But not all unhappy dogs make it so obvious. Some just hide and try to be quiet somewhere. Others sit with their ears back, showing the whites of their eyes. This suggests fear and can, in extremis, precede a bite. It ought to be a cue to remove a costume entirely, where as some owners mistake it for cuteness.
Look at the dog in the photo – he’s not all that happy. His eyes are wide, he’s hunkering down, and his tail is low – but it isn’t obvious just from a quick glance.
It’s worth remembering that some breeds’ facial shapes have come a long way from the wolf’s, after years of selective breeding. Their ‘stress’ signals can be more difficult to identify.
And as an aside, what will you be wearing? Owners’ costumes can disguise their own body shapes, body language and facial features which can also scare or stress out their pets.
Freedom to exhibit normal behaviour.
This includes the dogs’ ability to run, jump, play, or greet other animals and people. Costumes should never prevent these things.
Freedom from pain and disease
Clothes can cause acute injury. I once found a pair of tights in a dogs’ stomach with one leg causing a huge blockage in the guts, and another time saw a length of elastic that had been caught in a taut position and absolutely shredded a pet’s small intestine. The answer to this is prevention rather than cure: if an animal has the opportunity to eat a chunk of its own costume, similar problems could occur.
Clothing that fastens too tightly can also cause injury, and in the wrong place even cut off blood supplies. I once heard about a hair-bobble that had been placed by a child on an animal’s tail and forgotten; the tail went black and horribly, painfully dropped off. We have already described the flammability of some dog coats. Always be careful.
Given all the requirements to meet the Five Freedoms, how is it possible to responsibly dress up a dog for Halloween?
And the answer is that it’s quite complicated.
1: It depends on the dog.
If your dog shows discomfort at your attempts to dress them up, do not do it. Watch your dog’s body language to help you with this, and try to read books to help you to better understand it. If you understand how wolves and different shapes of dog communicate, you will better understand what you see. A dog’s comfort always trumps your need to decorate them.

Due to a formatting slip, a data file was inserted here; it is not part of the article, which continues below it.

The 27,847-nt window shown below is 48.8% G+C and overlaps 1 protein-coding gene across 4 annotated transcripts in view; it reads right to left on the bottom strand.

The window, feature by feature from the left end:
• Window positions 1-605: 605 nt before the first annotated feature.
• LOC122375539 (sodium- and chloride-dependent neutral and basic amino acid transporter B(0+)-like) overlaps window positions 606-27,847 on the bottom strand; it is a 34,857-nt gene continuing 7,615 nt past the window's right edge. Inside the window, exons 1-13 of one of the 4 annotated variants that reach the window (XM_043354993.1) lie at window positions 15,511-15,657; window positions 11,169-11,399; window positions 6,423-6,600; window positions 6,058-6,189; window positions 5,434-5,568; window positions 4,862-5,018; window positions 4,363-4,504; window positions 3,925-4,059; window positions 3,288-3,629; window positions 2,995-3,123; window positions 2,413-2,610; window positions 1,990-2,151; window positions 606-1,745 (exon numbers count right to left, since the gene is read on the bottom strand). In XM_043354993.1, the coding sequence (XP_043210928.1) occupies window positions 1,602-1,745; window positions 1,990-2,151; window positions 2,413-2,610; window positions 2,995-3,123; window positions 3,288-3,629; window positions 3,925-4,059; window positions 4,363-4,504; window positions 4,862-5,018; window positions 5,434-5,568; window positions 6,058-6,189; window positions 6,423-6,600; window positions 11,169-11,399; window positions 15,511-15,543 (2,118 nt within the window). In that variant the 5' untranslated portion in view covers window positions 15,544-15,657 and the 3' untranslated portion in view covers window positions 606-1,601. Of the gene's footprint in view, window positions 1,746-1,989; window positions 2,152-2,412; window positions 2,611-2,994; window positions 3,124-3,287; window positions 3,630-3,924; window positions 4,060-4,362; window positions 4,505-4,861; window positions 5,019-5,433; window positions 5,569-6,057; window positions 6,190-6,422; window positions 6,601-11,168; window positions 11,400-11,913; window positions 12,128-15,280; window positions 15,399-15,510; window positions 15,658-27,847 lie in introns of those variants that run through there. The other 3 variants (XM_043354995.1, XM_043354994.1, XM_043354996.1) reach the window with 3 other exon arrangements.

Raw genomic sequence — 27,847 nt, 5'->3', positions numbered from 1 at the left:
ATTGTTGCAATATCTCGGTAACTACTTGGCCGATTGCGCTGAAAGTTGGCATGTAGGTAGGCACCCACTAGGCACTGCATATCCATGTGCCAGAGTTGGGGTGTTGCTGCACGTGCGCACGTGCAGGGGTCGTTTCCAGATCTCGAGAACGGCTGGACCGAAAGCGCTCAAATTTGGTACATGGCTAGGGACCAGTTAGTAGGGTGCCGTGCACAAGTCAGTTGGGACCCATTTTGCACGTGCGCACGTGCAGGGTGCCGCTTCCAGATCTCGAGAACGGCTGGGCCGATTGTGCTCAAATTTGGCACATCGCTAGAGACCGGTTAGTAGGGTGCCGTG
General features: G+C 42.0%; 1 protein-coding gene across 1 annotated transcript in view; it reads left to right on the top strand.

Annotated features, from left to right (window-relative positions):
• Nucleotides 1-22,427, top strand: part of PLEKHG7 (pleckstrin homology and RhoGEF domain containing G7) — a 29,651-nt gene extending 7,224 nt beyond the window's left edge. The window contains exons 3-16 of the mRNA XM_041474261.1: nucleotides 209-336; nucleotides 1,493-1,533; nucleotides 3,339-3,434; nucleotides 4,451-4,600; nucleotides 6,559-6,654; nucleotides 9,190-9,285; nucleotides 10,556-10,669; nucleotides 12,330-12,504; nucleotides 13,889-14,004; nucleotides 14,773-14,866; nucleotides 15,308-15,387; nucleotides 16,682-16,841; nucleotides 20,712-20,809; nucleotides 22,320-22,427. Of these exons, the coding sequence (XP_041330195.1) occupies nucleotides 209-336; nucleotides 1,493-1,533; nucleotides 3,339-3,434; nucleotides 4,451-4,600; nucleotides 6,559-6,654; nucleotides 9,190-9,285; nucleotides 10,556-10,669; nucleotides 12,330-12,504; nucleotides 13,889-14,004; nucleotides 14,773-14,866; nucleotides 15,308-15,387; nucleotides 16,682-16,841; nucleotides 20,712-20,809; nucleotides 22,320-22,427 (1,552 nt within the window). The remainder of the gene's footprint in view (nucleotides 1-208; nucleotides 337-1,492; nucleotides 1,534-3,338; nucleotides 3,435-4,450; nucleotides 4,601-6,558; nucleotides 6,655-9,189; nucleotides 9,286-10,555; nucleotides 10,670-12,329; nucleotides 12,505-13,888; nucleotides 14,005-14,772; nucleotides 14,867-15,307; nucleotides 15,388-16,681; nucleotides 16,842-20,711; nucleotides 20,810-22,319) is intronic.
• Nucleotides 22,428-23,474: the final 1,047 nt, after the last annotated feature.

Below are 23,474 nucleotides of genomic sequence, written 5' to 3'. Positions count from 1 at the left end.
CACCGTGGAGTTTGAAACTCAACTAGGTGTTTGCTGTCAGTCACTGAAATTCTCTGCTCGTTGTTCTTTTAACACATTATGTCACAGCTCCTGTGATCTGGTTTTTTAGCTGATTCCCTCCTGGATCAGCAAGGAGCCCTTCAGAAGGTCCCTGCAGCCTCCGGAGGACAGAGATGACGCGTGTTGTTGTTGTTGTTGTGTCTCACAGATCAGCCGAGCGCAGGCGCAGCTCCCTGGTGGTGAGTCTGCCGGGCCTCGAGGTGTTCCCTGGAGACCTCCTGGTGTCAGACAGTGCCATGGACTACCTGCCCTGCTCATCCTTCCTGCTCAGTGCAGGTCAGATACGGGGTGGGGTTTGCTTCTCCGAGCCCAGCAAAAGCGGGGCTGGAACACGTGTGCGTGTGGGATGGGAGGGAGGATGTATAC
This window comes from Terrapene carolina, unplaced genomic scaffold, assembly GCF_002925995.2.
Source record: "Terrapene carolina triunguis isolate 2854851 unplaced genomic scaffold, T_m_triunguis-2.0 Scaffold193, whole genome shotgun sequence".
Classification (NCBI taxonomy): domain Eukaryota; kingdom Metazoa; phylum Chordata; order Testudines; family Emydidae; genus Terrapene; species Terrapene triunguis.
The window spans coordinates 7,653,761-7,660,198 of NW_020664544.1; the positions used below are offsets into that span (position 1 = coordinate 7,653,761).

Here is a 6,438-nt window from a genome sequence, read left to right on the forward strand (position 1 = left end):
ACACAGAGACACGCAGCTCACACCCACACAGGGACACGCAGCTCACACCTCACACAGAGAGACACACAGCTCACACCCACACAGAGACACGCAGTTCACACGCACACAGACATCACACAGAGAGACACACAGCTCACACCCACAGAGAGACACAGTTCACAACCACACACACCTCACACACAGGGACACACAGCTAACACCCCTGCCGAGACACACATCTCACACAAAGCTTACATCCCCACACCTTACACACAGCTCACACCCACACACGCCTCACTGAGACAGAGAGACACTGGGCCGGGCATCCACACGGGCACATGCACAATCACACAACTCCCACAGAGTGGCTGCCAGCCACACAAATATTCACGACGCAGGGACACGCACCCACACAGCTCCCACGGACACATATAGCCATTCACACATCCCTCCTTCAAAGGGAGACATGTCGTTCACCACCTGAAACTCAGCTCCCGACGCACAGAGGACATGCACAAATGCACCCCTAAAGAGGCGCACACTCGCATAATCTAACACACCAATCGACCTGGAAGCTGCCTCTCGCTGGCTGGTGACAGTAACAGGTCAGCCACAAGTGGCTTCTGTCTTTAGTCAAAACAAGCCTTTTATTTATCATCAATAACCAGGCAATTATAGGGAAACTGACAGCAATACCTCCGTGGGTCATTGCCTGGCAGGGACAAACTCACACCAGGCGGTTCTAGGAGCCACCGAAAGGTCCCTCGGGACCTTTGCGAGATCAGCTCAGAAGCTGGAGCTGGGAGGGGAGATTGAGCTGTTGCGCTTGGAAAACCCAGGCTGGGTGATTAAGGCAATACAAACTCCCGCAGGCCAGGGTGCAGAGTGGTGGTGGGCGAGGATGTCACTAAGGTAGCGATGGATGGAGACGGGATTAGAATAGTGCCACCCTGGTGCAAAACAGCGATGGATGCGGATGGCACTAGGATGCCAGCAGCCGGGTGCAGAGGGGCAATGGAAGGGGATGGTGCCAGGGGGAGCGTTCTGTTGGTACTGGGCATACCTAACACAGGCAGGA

2: It also depends on the outfit.
An outfit that a dog can move in, such as a well-fitting doggy t-shirt or purpose-made fire-resistant coat, or even something that just clips to the collar, is better than something that sweeps on the ground, or flaps, or limits the animal’s hearing or vision. These might not be the most interesting or exciting outfits that you’ve seen. But do you know what? Your dog’s welfare is worth the compromise.
3: It depends on the situation.
How long will the costume be on for? It might be sweet to see a dog dressed up for a few seconds on Instagram, while enjoying being fussed and rewarded; it is quite another to expect them to trail around inhibited by the same costume for hours in a room full of strangers.
Most of all, remember that dressing a dog up benefits you more than them.
And that responsibility for their welfare lies with you. Perhaps go through the freedoms, one at a time, and consider the fairness of any proposed costume for the particular dog and situation intended.
And remember that dressing pets up is optional. If your dog doesn’t feel like being dressed up, then that ought to be okay with you.